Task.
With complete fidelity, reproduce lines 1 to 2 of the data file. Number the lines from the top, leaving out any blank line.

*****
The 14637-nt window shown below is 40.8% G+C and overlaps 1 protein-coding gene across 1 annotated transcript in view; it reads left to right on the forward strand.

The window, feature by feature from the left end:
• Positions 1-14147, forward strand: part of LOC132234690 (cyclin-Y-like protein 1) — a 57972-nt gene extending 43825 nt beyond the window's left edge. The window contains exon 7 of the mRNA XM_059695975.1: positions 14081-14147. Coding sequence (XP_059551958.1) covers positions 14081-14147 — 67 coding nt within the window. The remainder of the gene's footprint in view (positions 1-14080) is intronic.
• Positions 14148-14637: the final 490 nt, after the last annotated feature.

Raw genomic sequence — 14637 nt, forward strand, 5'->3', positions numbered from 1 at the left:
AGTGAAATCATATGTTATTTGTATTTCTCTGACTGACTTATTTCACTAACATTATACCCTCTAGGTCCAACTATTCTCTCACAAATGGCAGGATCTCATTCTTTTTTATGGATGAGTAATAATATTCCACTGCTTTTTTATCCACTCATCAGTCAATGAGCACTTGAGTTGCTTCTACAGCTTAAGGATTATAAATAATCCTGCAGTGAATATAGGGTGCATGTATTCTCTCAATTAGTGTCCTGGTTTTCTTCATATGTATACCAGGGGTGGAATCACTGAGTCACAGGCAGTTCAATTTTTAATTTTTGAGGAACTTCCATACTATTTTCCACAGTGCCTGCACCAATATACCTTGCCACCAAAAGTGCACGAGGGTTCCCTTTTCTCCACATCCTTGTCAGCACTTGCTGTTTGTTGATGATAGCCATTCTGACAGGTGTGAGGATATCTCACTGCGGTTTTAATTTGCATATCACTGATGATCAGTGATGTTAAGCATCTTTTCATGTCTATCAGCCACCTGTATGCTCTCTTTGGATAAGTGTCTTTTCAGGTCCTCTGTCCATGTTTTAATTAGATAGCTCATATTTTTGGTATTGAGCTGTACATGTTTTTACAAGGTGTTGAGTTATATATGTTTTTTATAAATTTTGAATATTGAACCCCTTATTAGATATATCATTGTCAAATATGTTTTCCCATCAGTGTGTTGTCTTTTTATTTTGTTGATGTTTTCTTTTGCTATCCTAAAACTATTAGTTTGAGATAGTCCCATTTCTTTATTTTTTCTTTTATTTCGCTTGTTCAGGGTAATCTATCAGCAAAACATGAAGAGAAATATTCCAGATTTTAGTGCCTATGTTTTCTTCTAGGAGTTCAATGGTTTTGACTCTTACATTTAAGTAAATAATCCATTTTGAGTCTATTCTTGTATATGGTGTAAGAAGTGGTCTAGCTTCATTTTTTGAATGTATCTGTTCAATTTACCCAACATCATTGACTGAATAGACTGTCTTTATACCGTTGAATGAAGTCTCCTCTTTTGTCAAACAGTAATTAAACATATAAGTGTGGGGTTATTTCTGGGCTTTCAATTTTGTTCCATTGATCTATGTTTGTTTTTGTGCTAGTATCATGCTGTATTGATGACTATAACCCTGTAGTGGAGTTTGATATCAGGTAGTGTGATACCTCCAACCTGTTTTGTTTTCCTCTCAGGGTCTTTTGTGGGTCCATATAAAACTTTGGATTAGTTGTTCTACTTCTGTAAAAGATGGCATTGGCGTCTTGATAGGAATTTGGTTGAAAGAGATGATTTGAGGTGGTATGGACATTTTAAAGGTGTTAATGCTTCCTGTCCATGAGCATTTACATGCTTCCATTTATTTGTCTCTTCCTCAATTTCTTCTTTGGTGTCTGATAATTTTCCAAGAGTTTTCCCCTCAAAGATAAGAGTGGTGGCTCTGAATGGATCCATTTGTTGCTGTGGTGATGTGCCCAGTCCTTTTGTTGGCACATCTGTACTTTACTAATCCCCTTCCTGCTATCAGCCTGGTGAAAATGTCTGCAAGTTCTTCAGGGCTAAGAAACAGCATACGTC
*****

The 14637-nt window shown below is 40.8% G+C and overlaps 1 protein-coding gene across 1 annotated transcript in view; it reads left to right on the forward strand.

The window, feature by feature from the left end: